The Short Version: A man named Wil Parke is, for reasons unknown, assaulted and kidnapped in an airport arrivals lounge. A young girl, Emily Ruff, is plucked from the streets of San Francisco and brought to an exclusive school where students are taught to use specific words to control other people. Their paths are set to converge on a small town in rural Australia and a word of such unimaginable power that civilization itself could fall…
The Review: I’m a sucker for getting conceptual about language. That’s probably why I enjoy reading – and writing, and talking for that matter – as much as I do. I love the power inherent in words; the ability to conjure images, emotions, actions even. And Lexicon is equally as in love with these concepts, taking it to the conceptual level of words being effectively weaponized. It’s a great idea and one rife with possibility – but also one that can easily be overwhelming.
Barry starts off well enough, though. With short, terse lines, the reader is plunged directly into the action without any semblance of bearings or understanding – only that some crazy shit is happening and that we’re right smack in the middle of it. After a whiplash-inducing chapter, we get tossed to another story – Emily’s, the former being Wil’s – and as such we’re treated to two alternating views of this mysterious organization of “poets”. That’s what they call themselves, by the way, in a pique of delightful imagination: they all, once they graduate from the school, are pegged with the names of famous poets. Atwood to Yeats, Eliot to Woolf. It’s a pretty neat trick although I wish I understood a little more about why any particular poet gets any particular name – it would seem to be a bit of a hierarchy thing (more famous poet = more power) but when Yeats tells Emily that he has a name waiting for her… I’m curious as to why that particular name. I have conjectures, but I wish that had been filled in a little more clearly.
This, actually, is my biggest gripe with the book as a whole. It pulses with invention and action, keeping you pretty much riveted… but I got the sense now and then that the idea was too big to be fully contained, that Barry was trimming things away in order to keep the plot moving along – but that the things that got trimmed away were what elevated the book from being just another techno-thriller. For example, when Emily ‘returns to the fold’ (shall we say) after a series of unfortunate events, we’re introduced to a ‘corporation’ that seems to run these poets – but there hasn’t been much trace of them up to that point. Similarly, the things that the corporation is doing – and the wider scope of the world that Barry is writing about – seem to stand… it’s not that they’re at odds with the story, rather the opposite I guess. These things become devices to serve the plot instead of being organic parts of the world that has been created. The last hundred pages, breathless as they were, devolve into a noisy cacophony of twists and set pieces that left me, as a reader, squinting and saying “…wait, so, the thing… didn’t… but it…” and it wasn’t the sort of confusion that you can shrug off and say “but boy was it fun!” Instead it’s the sort of confusion that leaves you feeling hollow, wondering what all the point of it was.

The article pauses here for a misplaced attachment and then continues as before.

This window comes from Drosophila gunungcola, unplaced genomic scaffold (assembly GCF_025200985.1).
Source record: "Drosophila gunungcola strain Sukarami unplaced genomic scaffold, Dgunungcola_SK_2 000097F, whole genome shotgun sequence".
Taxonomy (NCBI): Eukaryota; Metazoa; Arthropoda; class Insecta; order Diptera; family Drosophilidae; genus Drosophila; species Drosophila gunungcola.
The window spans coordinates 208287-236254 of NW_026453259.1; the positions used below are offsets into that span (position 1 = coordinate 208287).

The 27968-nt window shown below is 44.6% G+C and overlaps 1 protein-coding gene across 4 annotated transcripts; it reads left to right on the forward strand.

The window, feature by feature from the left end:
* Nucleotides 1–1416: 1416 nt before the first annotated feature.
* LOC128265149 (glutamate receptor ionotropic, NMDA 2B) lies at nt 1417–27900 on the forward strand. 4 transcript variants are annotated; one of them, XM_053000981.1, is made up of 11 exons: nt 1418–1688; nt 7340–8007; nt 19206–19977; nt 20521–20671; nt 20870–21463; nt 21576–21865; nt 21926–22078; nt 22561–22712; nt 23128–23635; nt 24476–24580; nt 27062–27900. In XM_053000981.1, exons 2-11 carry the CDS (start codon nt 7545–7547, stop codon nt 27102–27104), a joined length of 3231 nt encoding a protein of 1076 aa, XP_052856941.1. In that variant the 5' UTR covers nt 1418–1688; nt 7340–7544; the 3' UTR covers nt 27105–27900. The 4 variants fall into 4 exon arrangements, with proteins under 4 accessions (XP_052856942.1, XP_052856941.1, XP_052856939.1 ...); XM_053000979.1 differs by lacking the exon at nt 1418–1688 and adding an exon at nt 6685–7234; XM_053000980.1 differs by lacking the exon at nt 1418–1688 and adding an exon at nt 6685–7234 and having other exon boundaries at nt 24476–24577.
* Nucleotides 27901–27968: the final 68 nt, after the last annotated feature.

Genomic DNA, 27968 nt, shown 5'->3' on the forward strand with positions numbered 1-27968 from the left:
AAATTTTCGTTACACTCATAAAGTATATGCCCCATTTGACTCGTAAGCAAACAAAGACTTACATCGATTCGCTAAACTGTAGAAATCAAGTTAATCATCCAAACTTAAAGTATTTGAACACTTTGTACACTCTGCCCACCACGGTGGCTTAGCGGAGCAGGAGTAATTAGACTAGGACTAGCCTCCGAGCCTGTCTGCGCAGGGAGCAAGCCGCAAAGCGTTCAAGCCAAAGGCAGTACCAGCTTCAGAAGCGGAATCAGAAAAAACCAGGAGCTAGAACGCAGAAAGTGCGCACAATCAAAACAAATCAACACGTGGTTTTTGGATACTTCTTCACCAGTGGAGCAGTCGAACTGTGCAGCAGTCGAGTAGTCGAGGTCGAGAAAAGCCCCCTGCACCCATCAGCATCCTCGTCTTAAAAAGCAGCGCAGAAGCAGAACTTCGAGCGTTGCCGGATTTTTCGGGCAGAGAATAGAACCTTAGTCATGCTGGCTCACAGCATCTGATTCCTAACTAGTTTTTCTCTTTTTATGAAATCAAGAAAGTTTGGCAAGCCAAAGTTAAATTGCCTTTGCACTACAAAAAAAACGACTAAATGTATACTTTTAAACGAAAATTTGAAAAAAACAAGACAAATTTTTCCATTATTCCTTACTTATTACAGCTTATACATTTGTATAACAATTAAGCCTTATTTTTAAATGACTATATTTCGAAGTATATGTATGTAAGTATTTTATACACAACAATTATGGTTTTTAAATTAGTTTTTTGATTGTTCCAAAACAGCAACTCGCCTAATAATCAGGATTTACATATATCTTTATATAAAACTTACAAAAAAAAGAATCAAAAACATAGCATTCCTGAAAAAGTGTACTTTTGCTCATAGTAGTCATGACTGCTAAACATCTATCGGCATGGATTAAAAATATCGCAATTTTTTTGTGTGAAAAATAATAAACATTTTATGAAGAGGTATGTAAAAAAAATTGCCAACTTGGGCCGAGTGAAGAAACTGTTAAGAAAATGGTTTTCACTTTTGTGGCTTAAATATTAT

And this is a shame, because Mr. Barry has quite a bit to say and it’d be worth paying attention to. For one thing, he makes a lot of points under the surface of the plot about our increasingly oppressive international surveillance state. Most of these points come in asides of a kind – a neat, recurring textual trick where the chapters end with a small news clipping or an excerpt from a conspiracy messageboard. These are paranoid nutjobs for the most part – you know the kind – but within the story itself, Barry is making the point that these guys aren’t far off the mark. Look at how easy it is for Emily to be tracked – and also how easy it is to spin a story away from the truth. To allow people to make their own conclusions by a clever turn of phrase – conclusions that are then picked up and echoed down the line by the media, who interpret and continue the spin. He makes a strong point, even stronger perhaps in that he never appears to make it directly. It’s just there.
As for the linguistic stuff, I mean, the ideas are massive. The fracturing of language – the evolution of it. The idea that we could break down linguistics to a sort of base-code and, as such, corrupt others minds like a word virus… It’s such a cool and dangerous and dare-I-say original conceit that I ended up feeling disappointed at the altogether predictable ends towards which it was turned in this novel. I won’t give away the plot twists, although most readers will see at least several of them coming from miles away – I’ll just say that such a dazzling firework of a concept surely deserves a better denouement than something picked off the James Bond scrap heap.
(Also, for those who are going to ask: no, I haven’t read Snow Crash – but it’s on my list now, seeing as it has been referenced re: this book several times…)
Rating: 3.5 out of 5. I was sucked in from the very first moment – and, for the large portion of the middle of the book, the ideas and learning about this all-too-conceivable underworld were all I needed. But as the plot turned to tropes and formulaic clichés, I felt let down. As the pages dwindled, the concept seemed to defeat the story, where it should’ve enlivened it – and we were left with a streamlined, reduced version of something that could’ve (if it had really gone off the rails and gone crazy) been deeply satisfying and exciting. Still, a well-executed thriller is nothing to snub one’s nose at – and on this front, Lexicon does, at least, deliver. It just could have delivered so much more.